Briana Scurry, a two-time Olympic gold medal-winning goalkeeper for the U.S. women’s national soccer team (USWNT), gave a talk at the College on Feb. 26, discussing her landmark career, the fight for women’s equality in professional soccer and her current work educating the public about the dangers of concussions.
Scurry spoke to a crowded Paresky Auditorium of students and Williamstown residents. Maggie Brody, an eighth grader from Williamstown who attended, said, “We all love soccer, and she’s such an amazing player.” Her friend Molly Sullivan added, “I’ve always been a fan of her and the 1999 [World Cup] team.”
Scurry began her talk by telling the story of her first Olympic experience: watching the 1980 U.S. men’s hockey team win gold, an event better known as the “Miracle on Ice.” Scurry, who still cries watching replays of the win, explained, “It inspired me when I was 8, and I wanted to be an Olympian.”
With the support of her parents, Scurry competed in athletics throughout high school. A goalkeeper on the soccer team, she also played other sports in the off-season, understanding that an athletic scholarship was her best shot at being able to finance a college education.
Ultimately, Scurry decided to attended UMass Amherst, where the best collegiate goalkeeper, Skye Eddy, played. “I wanted to go away to school and spread my wings,” Scurry said. “So, I did.”
Throughout her time at UMass Amherst, Scurry remained unaware that she would ever play professionally. After an NCAA championship final, in which future teammate Mia Hamm’s University of North Carolina team bested Scurry’s, she received a call from Anson Dorrance, then-coach of the U.S. women’s national team, inviting her to the 1993 training camp.
Scurry played on the team for three years before heading to Atlanta in 1996 to compete in the first-ever Olympic women’s soccer tournament, the culmination of many years of activism to bring female players to the Games. “So many people who would never actually play in that game fought to have that game in the Olympics,” Scurry told the audience. “And I found myself there.”
The American team went on to win the gold medal, which Scurry brought up on stage during her talk and passed around the auditorium, a gesture that was met with excitement from the crowd.
The Olympic victory marked the achievement of a long-held dream for Scurry. “This new idea sprung from [the win], that strong, athletic, powerful women were appealing and that people would pay to see them play,” she explained.
In preparation for the 1999 FIFA World Cup, which was to be hosted by the U.S., Scurry and other players fought to play in bigger arenas. “We said, ‘We are going to fill stadiums,’” Scurry explained. “And I didn’t mean small ones.”
At the World Cup, the team advanced to the final and took on China in what would become the most attended women’s sporting event ever, with over 90,000 fans in the Rose Bowl stadium. After a scoreless game brought the teams into a shootout, Scurry secured victory for the U.S., blocking one of China’s penalty shots after her team netted a perfect five out of five shots.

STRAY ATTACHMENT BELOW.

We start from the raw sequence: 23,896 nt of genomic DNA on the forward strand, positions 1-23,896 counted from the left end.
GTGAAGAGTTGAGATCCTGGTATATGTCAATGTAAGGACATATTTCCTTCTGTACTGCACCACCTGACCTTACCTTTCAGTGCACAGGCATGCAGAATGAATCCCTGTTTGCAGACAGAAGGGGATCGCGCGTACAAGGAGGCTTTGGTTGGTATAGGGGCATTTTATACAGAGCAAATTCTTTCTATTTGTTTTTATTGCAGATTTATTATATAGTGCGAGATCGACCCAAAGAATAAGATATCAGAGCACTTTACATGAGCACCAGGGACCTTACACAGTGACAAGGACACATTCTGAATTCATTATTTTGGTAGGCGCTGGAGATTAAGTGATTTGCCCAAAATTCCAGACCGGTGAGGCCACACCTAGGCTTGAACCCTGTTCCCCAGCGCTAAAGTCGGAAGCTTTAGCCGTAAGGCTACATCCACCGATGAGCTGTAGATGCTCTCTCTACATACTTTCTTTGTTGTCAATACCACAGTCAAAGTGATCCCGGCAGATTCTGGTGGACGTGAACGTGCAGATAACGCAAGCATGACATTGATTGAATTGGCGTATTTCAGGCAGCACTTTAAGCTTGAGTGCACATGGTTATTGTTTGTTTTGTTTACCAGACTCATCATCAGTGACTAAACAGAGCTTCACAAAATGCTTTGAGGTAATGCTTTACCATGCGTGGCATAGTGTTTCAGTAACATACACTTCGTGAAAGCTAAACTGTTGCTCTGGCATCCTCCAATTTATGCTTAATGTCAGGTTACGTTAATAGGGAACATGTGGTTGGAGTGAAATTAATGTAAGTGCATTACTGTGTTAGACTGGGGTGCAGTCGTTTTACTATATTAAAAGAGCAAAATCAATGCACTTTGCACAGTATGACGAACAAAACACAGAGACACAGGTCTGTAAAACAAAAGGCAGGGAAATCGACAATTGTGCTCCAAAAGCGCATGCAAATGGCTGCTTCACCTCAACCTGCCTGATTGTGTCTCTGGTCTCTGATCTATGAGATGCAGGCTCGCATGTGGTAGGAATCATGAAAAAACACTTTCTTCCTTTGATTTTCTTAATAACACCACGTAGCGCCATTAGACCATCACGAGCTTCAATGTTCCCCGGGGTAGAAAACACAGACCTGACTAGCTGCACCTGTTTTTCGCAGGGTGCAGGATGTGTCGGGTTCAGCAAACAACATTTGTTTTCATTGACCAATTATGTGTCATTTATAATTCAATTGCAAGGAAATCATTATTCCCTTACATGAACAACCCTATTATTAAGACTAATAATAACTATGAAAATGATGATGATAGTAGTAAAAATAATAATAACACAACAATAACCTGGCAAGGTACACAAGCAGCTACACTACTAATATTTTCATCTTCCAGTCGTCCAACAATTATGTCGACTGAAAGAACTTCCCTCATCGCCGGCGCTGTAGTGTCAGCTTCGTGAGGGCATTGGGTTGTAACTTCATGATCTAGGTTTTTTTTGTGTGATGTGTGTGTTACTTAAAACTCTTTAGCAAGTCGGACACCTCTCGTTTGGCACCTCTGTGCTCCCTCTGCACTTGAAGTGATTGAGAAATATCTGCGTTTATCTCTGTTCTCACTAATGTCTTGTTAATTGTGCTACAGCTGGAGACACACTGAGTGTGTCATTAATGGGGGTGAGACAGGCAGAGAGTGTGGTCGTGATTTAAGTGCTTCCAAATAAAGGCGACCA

“That World Cup wasn’t just about us playing soccer,” Scurry said. “It was about us proving the naysayers wrong, claiming our worth and claiming our ability.”
Scurry won a second Olympic gold medal in 2004, before ending her playing career in 2010 after suffering a concussion at the age of 38. Following the injury, Scurry said that she went through a dark time in which she “couldn’t imagine that the girl in the [1999 World Cup video] could exist.”
She then turned that experience into activism, using her influence to bring awareness to head injuries. This brought Scurry before Congress in 2016 to testify about the impact of concussions on women athletes, who are more commonly diagnosed with concussions than their male counterparts. “As athletes we tend to minimize injuries, especially head injuries,” Scurry told the crowd. “I’ve been able to give a voice to the emotional side of it.”
For her performances at the World Cup and the Olympics, Scurry became the first black woman inducted into the National Soccer Hall of Fame in 2017.
Scurry ended her talk with a rallying call. “Whenever I do a speech, my goal is always to come for one person,” she said. “The reason I do that is because, later on, that person will do something amazing and I hope that something I said put a little bit of sunlight, a little bit of fire, on that.”
Student-athletes cited a variety of reasons for attending the talk. Casey Pelz ’19 said, “I think it’s really important to talk about women’s equality in sports, and it’s really cool to hear about that from a strong female athlete.” Campbell Day ’20, a member of the women’s soccer team, explained, similarly, that Scurry “is definitely a role model.”
Men’s soccer player Ben Barton ’21 attended in hopes of hearing about Scurry’s World Cup experience. “Everyone involved in soccer recognizes the accomplishment of winning the World Cup,” he said. “It’s not every day you get to hear someone talk about that.”
After the talk, Caroline Weinberg ’19 expressed how moving Scurry’s journey was. “She has an incredible story,” Weinberg said.
Pelz said, “It’s inspiring to hear another female athlete talk about her story and see your own experience reflected back to you but at an even higher caliber.”